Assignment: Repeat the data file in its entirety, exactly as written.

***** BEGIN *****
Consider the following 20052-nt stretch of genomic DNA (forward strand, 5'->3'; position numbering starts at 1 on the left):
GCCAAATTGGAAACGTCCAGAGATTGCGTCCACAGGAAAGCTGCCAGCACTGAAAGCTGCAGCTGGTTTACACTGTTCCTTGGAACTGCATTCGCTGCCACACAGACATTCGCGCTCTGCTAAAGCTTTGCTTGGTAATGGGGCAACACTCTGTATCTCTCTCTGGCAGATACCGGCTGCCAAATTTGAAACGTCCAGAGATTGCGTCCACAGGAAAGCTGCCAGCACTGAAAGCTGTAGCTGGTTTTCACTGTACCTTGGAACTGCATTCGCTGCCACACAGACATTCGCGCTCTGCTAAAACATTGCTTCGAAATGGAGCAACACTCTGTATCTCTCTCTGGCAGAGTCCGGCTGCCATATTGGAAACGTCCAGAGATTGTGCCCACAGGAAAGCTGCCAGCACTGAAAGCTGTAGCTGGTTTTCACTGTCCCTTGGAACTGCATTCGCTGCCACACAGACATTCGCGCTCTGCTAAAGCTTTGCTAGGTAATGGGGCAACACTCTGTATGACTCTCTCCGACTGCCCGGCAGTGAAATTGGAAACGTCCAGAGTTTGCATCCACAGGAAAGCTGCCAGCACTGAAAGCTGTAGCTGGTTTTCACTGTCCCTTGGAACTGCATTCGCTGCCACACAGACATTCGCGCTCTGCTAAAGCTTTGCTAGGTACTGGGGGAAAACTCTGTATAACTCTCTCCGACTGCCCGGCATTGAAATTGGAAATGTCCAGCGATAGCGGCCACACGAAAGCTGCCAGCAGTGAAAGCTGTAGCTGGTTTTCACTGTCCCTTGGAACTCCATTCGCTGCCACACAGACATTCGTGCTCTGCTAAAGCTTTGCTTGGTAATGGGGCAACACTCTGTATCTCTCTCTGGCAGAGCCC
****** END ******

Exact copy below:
Consider the following 20052-nt stretch of genomic DNA (forward strand, 5'->3'; position numbering starts at 1 on the left):
GCCAAATTGGAAACGTCCAGAGATTGCGTCCACAGGAAAGCTGCCAGCACTGAAAGCTGCAGCTGGTTTACACTGTTCCTTGGAACTGCATTCGCTGCCACACAGACATTCGCGCTCTGCTAAAGCTTTGCTTGGTAATGGGGCAACACTCTGTATCTCTCTCTGGCAGATACCGGCTGCCAAATTTGAAACGTCCAGAGATTGCGTCCACAGGAAAGCTGCCAGCACTGAAAGCTGTAGCTGGTTTTCACTGTACCTTGGAACTGCATTCGCTGCCACACAGACATTCGCGCTCTGCTAAAACATTGCTTCGAAATGGAGCAACACTCTGTATCTCTCTCTGGCAGAGTCCGGCTGCCATATTGGAAACGTCCAGAGATTGTGCCCACAGGAAAGCTGCCAGCACTGAAAGCTGTAGCTGGTTTTCACTGTCCCTTGGAACTGCATTCGCTGCCACACAGACATTCGCGCTCTGCTAAAGCTTTGCTAGGTAATGGGGCAACACTCTGTATGACTCTCTCCGACTGCCCGGCAGTGAAATTGGAAACGTCCAGAGTTTGCATCCACAGGAAAGCTGCCAGCACTGAAAGCTGTAGCTGGTTTTCACTGTCCCTTGGAACTGCATTCGCTGCCACACAGACATTCGCGCTCTGCTAAAGCTTTGCTAGGTACTGGGGGAAAACTCTGTATAACTCTCTCCGACTGCCCGGCATTGAAATTGGAAATGTCCAGCGATAGCGGCCACACGAAAGCTGCCAGCAGTGAAAGCTGTAGCTGGTTTTCACTGTCCCTTGGAACTCCATTCGCTGCCACACAGACATTCGTGCTCTGCTAAAGCTTTGCTTGGTAATGGGGCAACACTCTGTATCTCTCTCTGGCAGAGCCC